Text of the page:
Table 5: Mean input intensities for different crops (all plots in crop production schedule)
............................................................................................................................................ 162
Table 6: Results of the Sidak-test....................................................................................... 163
Table 7: Mean differences in average input and output intensities.................................... 164
Table 8: Differences on owned and sharecropped land of owner-sharecroppers, without
controlling for the cost share (n=43).................................................................................. 165
Table 8a: Differences on owned and sharecropped land of owner-sharecroppers, controlling
for the cost share (n=43)..................................................................................................... 166
4Table 9: Differences on owned and leased-in land of owner-fixed-rent tenants, (n=75)... 167
Table 10: Multinomial logit estimates for the crop choice equations................................ 169
Table 10a: Residence status of landlords ........................................................................... 171
List of variables in the multinomial logit model................................................................ 172
Table 11: Differences on owned and sharecropped land of owner-sharecroppers, actual crop
dummies (n=43) ................................................................................................................. 173
Table 12: Differences on owned and sharecropped land of owner-sharecroppers, predicted
crop dummies (n=43) ......................................................................................................... 174
Table 13: Differences on owned and leased-in land of owner-fixed-rent tenants, actual crop
dummies (n=75) ................................................................................................................. 175
Table 14: Differences on owned and leased-in land of owner-fixed-rent tenants, predicted
crop dummies (n=75) 177
Table 15: Output differences (owner-sharecroppers)......................................................... 179
Table 16: Output differences (owner-fixed-rent tenants)................................................... 180
5 Conclusion...................................................................................................................... 181
References .............................................................................................................................. 185
Acknowledgements ................................................................................................................ 190

51 Introduction
From the viewpoint of development economics, missing or imperfect markets represent a
crucial step in the understanding of the economic problems of developing countries. These
missing or imperfect markets also lie at the heart of informal institutions, which are reactions
to the market failures that arise because of legal, informational, or incentive constraints. These
failures are often exacerbated by an unequal distribution of income or wealth. Another
essential property of imperfect markets is that they are contagious: a market failure in some
sector can lead to problems in other markets. For example, an incomplete credit market failing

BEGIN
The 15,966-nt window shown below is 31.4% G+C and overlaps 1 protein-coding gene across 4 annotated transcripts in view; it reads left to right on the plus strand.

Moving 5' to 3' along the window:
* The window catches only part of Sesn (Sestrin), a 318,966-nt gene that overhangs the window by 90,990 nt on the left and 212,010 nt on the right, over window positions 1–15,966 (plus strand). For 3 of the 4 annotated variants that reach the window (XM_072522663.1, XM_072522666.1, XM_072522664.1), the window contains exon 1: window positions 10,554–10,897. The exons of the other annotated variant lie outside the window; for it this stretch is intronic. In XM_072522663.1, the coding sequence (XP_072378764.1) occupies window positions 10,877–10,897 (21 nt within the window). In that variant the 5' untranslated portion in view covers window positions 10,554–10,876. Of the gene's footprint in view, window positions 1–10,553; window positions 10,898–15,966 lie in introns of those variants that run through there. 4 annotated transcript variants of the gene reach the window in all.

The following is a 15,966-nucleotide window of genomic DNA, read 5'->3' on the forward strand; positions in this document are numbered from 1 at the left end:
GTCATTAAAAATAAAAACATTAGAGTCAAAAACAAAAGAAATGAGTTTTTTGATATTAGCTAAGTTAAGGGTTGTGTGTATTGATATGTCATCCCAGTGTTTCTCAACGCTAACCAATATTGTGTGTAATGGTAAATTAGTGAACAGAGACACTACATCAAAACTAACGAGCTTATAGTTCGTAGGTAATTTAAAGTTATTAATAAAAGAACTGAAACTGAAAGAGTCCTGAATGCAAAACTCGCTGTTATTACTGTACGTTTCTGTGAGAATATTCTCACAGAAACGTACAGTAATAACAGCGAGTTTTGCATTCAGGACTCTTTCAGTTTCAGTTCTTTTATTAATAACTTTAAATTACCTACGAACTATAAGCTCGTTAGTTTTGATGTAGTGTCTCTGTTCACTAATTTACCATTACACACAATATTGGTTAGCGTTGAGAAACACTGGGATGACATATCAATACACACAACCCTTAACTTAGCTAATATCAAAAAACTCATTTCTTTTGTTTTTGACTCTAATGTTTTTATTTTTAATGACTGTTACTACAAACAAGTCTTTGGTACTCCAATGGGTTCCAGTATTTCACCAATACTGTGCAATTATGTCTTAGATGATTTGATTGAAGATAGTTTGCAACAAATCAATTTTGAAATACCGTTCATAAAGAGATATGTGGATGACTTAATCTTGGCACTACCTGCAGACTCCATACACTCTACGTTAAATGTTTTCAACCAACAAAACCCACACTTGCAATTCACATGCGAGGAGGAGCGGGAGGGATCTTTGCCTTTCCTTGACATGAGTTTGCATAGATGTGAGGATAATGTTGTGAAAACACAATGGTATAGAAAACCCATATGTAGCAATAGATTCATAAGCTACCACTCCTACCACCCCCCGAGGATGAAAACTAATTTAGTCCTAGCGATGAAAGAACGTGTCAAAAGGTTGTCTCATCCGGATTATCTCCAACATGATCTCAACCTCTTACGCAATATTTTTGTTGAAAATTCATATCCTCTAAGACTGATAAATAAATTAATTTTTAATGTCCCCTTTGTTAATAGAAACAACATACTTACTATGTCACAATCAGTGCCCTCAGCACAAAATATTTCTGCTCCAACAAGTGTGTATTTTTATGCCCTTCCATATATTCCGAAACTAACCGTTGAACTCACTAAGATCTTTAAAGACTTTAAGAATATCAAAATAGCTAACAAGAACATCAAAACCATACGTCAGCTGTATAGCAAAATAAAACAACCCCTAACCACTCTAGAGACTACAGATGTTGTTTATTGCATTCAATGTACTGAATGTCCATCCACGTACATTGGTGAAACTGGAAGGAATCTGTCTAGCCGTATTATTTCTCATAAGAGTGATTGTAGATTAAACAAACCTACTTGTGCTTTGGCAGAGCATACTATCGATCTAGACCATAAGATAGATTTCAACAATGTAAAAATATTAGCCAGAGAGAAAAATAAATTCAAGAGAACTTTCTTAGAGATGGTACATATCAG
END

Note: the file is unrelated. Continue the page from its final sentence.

to provide each household facing a rewarding investment opportunity with a loan may lead to
a failure in the market for whose infrastructure the investment was going to be made. One of
these informal institutions designed to fill the loopholes in imperfect markets are share
contracts. Instead of specifying a fixed payment, share contracts make the payment to a
production factor dependent on the - mostly uncertain - outcome of the production process in
which that production factor is involved. Share contracts in the agricultural sector of
developing economies are best known for their use in combining the markets for land and for
labour, but there is growing evidence that share contracts are also a common contractual form
in the emerging informal markets for groundwater. The dissertation in hand deals with share
contracts in both the market for land and the market for groundwater.
It is a daunting undertaking to conduct research in the realm of share contracts in
agrarian economies given the fact that the inquiry into the merits and drawbacks of share
tenancy contracts compared to fixed-rent leasehold tenancy started as early as in the
eighteenth and nineteenth century with Adam Smith (1776) and John Stuart Mill (1848),
followed by a steady growing literature investigating the efficiency implications of share
contracts and the reasons for their existence. A large part of this literature is summarized in
6Singh (1989), Otsuka et al. (1992), and Hayami and Otsuka (1993). But with that matters
seem to have not been settled because since then a new strand of literature has emerged,
1offering new explanations for the choice of sharecropping tenancy contracts. This literature,
however, the recent one as well as the older one, considers only land-tenancy and labour-
employment contracts which 'are alternative arrangements to combine the two primary factors
of production in agrarian economies', as Hayami and Otsuka (1993) put it. This approach
leaves out of consideration that there is a third 'primary' factor of production, namely water,
which for a long time might have been not especially worth considering in the context of
contract theory, since the inter and intra village allocation of this factor of production was
governed by collective action rather than by contracts between private parties. But this has
changed nowadays, since the use of groundwater for irrigation purposes is steadily replacing
the use of surface water from the notoriously ill-maintained and therefore unreliable canal
systems. Apart from the canal systems being in bad condition, the fact that more and more
farmers are growing more water-intensive crops also leads to an increasing demand for
groundwater, since the canal water supply does not meet this demand. The equipment needed
to gain access to groundwater is available to farmers who have the necessary liquidity or
access to credit. Since the access to groundwater makes those farmers partly independent of
the canal system, they face a smaller incentive to engage in the collective maintenance of it.
That in turn leads to a further decay of the surface irrigation system, making more farmers
dependent on groundwater irrigation. On account of the fact that normally part of the
households in a village cannot invest in the necessary equipment due to lack of liquidity and